If you’re a Final Fantasy fan, it is probably a foregone conclusion that your favorite title from the series is Final Fantasy VII, released all the way back in 1997 for the original PlayStation. The game is classically remembered for its rich story-telling, imaginable locations, and unforgettable characters. The game has spawned a number of spin-off creations such as the PlayStation 2 title Dirge of Cerberus and DVD/Blu-ray movie, Advent Children. Square-Enix is looking to finish the whole compilation of the Final Fantasy VII series with Crisis Core: Final Fantasy VII, no doubt one of the more anticipated titles in the PSP’s lifespan.
To start things off, you would need to know the basic story. Crisis Core is a title that takes place in the familiar world of Midgar, exactly seven years prior to the events of FFVII. This time around, you will take the role of character Zack Fair, SOLDIER 2nd Class, who inspires to become a 1st Class.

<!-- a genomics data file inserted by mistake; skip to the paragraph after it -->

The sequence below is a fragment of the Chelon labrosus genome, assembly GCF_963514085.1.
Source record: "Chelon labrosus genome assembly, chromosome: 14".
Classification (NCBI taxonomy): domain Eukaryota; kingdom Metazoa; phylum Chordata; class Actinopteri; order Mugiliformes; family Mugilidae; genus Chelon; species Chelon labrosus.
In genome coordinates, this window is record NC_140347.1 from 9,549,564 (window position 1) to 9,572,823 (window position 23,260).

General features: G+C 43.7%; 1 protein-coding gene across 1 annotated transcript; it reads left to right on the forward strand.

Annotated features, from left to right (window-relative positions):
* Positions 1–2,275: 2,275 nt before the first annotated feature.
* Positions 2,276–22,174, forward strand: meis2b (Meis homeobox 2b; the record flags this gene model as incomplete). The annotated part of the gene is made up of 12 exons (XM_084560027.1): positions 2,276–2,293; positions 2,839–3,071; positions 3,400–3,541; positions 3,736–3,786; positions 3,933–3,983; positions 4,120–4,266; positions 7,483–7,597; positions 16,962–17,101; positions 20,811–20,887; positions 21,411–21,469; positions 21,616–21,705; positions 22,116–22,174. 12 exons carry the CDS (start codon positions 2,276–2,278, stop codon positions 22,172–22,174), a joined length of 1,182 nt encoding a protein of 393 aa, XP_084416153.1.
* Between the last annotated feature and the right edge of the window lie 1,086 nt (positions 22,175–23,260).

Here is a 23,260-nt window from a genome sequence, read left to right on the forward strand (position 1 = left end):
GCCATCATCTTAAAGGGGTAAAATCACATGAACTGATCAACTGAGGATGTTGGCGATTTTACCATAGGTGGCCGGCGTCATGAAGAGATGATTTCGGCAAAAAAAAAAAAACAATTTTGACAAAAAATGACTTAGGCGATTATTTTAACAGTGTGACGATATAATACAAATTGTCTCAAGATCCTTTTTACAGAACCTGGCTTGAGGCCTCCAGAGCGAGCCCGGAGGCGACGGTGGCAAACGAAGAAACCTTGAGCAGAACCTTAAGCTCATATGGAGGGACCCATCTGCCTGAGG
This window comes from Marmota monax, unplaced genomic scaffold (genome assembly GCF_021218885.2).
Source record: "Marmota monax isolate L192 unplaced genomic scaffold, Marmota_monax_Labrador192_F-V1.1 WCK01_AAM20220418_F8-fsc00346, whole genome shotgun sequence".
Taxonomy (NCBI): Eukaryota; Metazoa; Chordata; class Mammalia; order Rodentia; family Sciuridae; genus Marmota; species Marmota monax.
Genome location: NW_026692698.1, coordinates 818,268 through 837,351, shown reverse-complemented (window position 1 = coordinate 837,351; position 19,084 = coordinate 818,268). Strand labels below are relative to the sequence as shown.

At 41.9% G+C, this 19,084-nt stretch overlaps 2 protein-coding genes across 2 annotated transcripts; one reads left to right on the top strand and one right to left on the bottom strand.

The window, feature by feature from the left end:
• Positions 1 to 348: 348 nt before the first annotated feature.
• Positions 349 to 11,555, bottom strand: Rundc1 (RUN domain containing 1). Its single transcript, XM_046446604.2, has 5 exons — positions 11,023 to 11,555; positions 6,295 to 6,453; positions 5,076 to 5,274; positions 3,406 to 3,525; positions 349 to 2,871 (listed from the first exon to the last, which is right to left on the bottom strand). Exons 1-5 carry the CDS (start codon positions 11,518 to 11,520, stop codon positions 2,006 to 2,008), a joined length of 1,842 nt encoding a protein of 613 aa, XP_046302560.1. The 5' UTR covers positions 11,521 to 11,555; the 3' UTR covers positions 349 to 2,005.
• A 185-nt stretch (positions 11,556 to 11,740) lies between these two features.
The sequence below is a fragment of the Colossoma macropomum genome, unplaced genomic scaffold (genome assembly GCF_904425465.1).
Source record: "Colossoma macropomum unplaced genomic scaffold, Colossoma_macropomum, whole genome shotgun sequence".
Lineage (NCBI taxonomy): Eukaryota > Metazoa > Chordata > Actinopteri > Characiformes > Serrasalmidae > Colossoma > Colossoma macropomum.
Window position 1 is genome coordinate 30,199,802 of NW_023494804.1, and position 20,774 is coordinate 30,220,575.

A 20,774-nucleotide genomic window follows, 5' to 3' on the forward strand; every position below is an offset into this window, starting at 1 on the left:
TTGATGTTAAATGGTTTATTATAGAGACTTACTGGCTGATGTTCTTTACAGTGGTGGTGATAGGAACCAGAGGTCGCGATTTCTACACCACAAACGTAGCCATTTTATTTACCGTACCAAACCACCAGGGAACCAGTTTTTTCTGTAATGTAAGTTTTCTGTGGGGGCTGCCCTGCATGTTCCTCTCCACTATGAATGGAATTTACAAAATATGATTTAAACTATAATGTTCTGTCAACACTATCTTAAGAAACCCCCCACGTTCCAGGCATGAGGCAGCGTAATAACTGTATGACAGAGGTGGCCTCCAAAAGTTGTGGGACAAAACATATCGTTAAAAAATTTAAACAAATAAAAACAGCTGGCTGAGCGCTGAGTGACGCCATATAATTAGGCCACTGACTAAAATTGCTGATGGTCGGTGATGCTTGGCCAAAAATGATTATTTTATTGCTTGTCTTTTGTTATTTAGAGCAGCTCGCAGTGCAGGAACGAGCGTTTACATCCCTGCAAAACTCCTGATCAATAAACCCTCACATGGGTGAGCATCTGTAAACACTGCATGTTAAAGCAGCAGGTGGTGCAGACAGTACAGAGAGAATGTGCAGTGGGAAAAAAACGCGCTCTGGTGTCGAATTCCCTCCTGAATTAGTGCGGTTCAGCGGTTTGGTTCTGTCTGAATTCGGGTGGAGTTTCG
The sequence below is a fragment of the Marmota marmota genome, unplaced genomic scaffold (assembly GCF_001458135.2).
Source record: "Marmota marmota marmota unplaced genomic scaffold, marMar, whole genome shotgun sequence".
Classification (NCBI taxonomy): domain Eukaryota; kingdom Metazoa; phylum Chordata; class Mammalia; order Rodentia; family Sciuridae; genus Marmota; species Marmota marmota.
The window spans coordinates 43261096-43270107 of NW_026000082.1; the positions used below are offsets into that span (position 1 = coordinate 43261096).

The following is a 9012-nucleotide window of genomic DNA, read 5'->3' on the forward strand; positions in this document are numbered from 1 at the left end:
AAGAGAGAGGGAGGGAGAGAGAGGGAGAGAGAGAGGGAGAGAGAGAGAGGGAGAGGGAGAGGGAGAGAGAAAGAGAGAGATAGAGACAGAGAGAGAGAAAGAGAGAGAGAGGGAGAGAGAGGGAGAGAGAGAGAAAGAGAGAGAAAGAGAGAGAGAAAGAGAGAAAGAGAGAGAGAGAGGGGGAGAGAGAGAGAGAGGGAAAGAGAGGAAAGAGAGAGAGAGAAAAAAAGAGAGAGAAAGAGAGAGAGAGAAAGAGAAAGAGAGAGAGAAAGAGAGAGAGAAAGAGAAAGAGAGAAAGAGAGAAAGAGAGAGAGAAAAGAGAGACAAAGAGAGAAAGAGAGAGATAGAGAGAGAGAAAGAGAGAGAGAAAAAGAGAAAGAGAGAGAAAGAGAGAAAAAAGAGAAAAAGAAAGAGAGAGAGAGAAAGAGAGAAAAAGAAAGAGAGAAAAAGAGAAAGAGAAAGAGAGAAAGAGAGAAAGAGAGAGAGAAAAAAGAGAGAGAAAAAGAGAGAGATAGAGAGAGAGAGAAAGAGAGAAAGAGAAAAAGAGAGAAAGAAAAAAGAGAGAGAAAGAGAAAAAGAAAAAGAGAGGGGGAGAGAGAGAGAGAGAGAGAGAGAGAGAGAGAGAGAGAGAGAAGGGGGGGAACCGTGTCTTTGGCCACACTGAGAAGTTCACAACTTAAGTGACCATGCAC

I do not want to spoil the opening sequence of the game for you; however it will create a very nostalgic feeling for those who have played Final Fantasy VII. After the initial intro sequence is concluded, you are thrown into the Shinra Company HQ which serves as the central hub throughout the entire game, as described by the PR representative standing right next to me. It is here where I spent a great core of my play through. Get used to this location because unlike past Final Fantasy games where you rarely revisit past locations as you continuously progress through the game to newer locations, in Crisis Core, the game is more mission-based and after each completed mission, you will return to the HQ for debriefing and intel about what is next for young Zack. This is where the baseline plot for the rest of the story is first introduced. It is explained that Zack is more-so of an apprentice under mentor, Angel, whom is a SOLDIER 1st Class. Under his guidance, Zack is sent to track down a SOLDIER 1st Class Genesis whom goes missing along with his squad on a mission in Wutai. This is where the real beef lies, what happened out in Wutai? Where did Genesis go? And how does this tie into what lies ahead in Final Fantasy VII?